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HM Treasury – A new approach to financial regulation 2nd Response

 Executive Summary  

1.1 Credit unions in Britain are a sector of small deposit-taking firms which – whilst growing at a very healthy rate of around 10% annually – remain in need of specific consideration in order that their development can be encouraged and not unduly burdened by inappropriately onerous regulation. Credit unions enjoy cross-party political support for the work they do in providing access to financial services to those at risk of financial exclusion. This includes the recent announcement by DWP of a £73 million modernisation fund for the sector and an ongoing programme of legislative reforms which are set to release credit unions from a legislative framework which has been described by the World Council of Credit Unions (WOCCU) as   amongst the most restrictive in the world .

1.2 Since 2002, credit unions have been regulated by the Financial Services Authority (FSA) having previously fallen under the remit of the Registry of Friendly Societies. ABCUL and our membership supported the move to FSA regulation as, for the first time in the sector’s history, it has meant properly enforced and specially developed prudential and conduct standards. This has directly contributed to the professional development of the credit union sector and has been complementary to ABCUL’s strategy of supporting credit union development based around prioritising sustainable business-like development as a precursor to effective social intervention. Furthermore, membership of the Financial Services Compensation Scheme (FSCS) and Financial Ombudsman Service (FOS) has greatly contributed to the sector’s legitimacy and credibility.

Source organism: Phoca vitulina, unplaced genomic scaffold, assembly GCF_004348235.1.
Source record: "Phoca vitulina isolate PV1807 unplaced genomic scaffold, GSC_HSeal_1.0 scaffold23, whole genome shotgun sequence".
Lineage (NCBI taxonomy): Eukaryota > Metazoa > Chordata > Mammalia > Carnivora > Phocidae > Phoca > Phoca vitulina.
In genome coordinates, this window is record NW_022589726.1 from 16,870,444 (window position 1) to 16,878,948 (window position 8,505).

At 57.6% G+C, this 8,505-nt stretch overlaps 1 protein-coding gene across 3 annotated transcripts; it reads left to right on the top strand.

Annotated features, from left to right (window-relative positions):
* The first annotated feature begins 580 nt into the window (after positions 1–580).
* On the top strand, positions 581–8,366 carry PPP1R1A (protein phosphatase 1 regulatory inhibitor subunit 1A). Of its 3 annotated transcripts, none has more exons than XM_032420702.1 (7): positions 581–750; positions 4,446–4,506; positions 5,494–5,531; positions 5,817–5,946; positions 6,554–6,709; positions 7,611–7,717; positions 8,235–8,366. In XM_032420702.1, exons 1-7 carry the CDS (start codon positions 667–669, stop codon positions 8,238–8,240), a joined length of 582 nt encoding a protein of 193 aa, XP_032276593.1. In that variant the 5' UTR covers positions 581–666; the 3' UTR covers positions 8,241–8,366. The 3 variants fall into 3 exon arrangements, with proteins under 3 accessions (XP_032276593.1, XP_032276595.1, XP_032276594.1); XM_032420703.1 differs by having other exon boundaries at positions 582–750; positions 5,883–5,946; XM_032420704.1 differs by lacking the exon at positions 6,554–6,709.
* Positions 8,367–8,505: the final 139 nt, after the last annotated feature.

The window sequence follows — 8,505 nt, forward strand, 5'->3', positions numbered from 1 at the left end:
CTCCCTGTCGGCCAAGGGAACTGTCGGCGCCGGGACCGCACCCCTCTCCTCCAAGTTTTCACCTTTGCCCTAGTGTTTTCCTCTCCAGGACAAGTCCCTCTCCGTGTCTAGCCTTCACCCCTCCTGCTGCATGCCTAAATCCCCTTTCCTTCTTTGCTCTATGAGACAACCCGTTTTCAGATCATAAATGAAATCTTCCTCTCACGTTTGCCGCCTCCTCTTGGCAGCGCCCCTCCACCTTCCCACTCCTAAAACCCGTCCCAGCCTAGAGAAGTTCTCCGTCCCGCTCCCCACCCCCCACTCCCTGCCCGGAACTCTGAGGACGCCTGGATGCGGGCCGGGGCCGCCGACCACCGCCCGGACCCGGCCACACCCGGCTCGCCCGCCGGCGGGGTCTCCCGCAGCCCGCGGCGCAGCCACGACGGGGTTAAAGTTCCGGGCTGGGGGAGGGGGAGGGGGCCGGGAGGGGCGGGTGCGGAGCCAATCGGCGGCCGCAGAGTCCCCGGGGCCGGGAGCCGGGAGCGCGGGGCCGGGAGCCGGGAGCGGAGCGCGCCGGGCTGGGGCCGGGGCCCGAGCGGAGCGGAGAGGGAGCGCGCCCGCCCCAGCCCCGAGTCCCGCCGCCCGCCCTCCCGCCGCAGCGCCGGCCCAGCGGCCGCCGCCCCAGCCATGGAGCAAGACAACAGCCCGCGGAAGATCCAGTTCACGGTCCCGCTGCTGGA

1.3 However, the success of FSA regulation of the credit union sector has been thanks to the efforts taken to ensure that the sector was treated proportionately. The Credit Union Sourcebook (CRED) was developed with the specific needs of the credit union sector in mind to ensure that regulations – both prudential and conduct – were appropriate to ensure the financial soundness of the sector whilst not unduly burdening its development. In 2009 and 2010 the sourcebook was reviewed and an updated version – CREDS – with higher regulatory standards is set to come into force later this year. Regulations have been tightened in line with the development the sector has undergone since the original sourcebook was developed back in the early part of the century.  

1.4 Proportionality, therefore, is the key principle which ensured this appropriate treatment of credit unions. To ensure that credit unions are allowed to continue their strong development into the future it is vital that proportionality is applied by the FSA’s successor bodies. There are a number of ways in which we would like to see proportionality applied for the benefit of our sector:  

1.4.1 The CREDS sourcebook as recently reviewed must be retained, in its rules (rather than principles or judgement) based format. Whilst it is true that larger, complex firms respond better to less concrete, prescriptive regulation, smaller firms require clarity in order to ensure that they are able to apply regulation in a resource-poor context. The burden of regulatory compliance for credit unions would be unmanageable were CREDS to be lost in this restructuring process.